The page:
I partied a lot in high school. Like, a lot a lot a lot. Like, every weekend with 40s and bottles of Smirnoff passed around hurriedly in the woods, games of beer pong in basements, fake ID after fake ID after fake ID. I engaged in risky behavior involving alcohol throughout my teens and well into my early twenties. In those days, I was more concerned about getting arrested, getting alcohol poisoning, or getting sexually assaulted than I was about getting breast cancer.
But researchers have found that women who drank in their teens and twenties increased their breast cancer risk by at least one-third. Published in the Journal of the National Cancer Institute, the study reveals that women who drank about two units of alcohol a day in the decade after they began menstruation were 34 percent more likely to develop breast cancer than those who did not drink during the same years.
Researchers looked at the history of 91,000 women in the US ages 15 to 40, including their alcohol consumption during four different age periods (15 to 17, 18 to 22, 23-30, and 31 to 40). Apparently, there was a clear correlation between women who drank at younger ages (before their first pregnancies) and higher occurrences of breast cancer.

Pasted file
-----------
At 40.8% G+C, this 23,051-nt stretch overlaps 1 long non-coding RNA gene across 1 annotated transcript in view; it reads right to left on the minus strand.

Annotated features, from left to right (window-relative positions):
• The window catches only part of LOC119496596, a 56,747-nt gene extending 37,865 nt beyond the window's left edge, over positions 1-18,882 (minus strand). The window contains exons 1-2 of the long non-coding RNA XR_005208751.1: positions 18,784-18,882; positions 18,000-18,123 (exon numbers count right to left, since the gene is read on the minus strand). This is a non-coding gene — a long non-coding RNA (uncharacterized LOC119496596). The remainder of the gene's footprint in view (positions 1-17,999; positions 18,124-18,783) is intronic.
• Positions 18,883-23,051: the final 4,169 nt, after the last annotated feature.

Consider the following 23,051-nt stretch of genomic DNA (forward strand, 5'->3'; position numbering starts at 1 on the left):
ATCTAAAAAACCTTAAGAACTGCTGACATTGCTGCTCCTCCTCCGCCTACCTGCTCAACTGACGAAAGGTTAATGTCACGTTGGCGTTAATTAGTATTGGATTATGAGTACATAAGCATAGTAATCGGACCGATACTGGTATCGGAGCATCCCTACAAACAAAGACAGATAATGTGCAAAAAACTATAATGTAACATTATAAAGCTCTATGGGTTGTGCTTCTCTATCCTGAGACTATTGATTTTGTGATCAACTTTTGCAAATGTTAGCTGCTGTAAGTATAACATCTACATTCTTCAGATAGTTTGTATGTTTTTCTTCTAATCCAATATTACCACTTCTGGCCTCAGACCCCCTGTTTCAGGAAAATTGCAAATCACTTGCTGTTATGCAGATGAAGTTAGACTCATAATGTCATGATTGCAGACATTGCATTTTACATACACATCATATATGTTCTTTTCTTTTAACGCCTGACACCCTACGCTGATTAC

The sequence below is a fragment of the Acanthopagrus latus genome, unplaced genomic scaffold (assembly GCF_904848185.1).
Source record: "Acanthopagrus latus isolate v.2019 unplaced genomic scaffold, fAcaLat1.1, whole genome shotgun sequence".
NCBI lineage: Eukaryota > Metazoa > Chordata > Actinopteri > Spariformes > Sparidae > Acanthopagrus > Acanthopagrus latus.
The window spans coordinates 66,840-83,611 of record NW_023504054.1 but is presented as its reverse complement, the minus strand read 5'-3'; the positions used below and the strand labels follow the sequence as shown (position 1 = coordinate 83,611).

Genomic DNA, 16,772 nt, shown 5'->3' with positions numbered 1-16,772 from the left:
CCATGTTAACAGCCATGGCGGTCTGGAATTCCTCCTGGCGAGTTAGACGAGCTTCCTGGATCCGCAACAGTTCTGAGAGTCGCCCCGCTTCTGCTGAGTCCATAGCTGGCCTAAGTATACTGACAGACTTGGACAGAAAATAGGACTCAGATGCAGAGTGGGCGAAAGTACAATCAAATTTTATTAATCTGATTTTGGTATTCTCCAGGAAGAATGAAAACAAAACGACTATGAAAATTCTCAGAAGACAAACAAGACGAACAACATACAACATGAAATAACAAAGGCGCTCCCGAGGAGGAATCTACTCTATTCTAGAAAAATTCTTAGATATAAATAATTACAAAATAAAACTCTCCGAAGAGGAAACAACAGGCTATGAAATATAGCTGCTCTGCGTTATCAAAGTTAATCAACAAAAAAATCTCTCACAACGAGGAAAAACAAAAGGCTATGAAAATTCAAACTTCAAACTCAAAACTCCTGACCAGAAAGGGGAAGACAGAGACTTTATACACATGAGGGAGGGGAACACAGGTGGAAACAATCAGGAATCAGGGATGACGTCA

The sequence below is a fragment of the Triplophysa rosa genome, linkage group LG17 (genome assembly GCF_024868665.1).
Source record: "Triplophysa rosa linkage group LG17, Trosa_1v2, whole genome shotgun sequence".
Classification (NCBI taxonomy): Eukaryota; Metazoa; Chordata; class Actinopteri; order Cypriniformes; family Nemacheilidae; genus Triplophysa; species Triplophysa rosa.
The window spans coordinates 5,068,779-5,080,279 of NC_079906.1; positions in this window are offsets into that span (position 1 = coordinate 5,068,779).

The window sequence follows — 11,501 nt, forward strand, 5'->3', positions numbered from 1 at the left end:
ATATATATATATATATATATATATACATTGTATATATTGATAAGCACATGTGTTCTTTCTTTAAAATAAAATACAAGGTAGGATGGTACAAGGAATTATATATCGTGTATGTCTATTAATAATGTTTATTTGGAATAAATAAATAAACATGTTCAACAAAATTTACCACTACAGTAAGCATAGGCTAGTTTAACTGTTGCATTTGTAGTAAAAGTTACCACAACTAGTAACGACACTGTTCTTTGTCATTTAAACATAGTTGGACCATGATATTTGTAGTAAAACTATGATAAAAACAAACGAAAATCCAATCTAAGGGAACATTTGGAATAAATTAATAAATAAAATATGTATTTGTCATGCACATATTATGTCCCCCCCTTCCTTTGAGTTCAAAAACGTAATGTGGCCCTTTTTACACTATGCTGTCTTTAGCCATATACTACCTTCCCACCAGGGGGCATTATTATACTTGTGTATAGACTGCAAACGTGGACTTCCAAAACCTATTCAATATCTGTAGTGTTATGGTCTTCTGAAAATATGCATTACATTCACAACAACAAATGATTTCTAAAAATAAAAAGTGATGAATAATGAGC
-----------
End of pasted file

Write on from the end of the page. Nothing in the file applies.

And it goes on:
It's long been known that there is a correlation between drinking and breast cancer, but this is the first study that has found a link between the age you are when you drink and your risk of developing cancer. Professor Paul Pharaoh of the University of Cambridge said:
“What we already know is that in a rather general sense drinking alcohol is associated with an increased risk of breast cancer and that the more a woman drinks the greater the risk. What we did not know: whether drinking alcohol at different ages has greater or lesser effects. Of particular interest is the time between puberty (menarche) and first pregnancy, when the breast tissue might be particularly susceptible."
The study revealed that there was an even higher risk, the younger you were when you started drinking, with an even stronger correlation depending on how long you were fertile before you got pregnant. So, if you started menstruating at age 13 and started drinking at age 16, you'd have a higher risk than a woman who started menstruating at 15 and drinking at 21.
Well, reading this study has certainly been a great way to start off a Labor Day bachelorette party weekend with all my friends from high school! I'll let them know we should all step up our breast self-exam game, stat.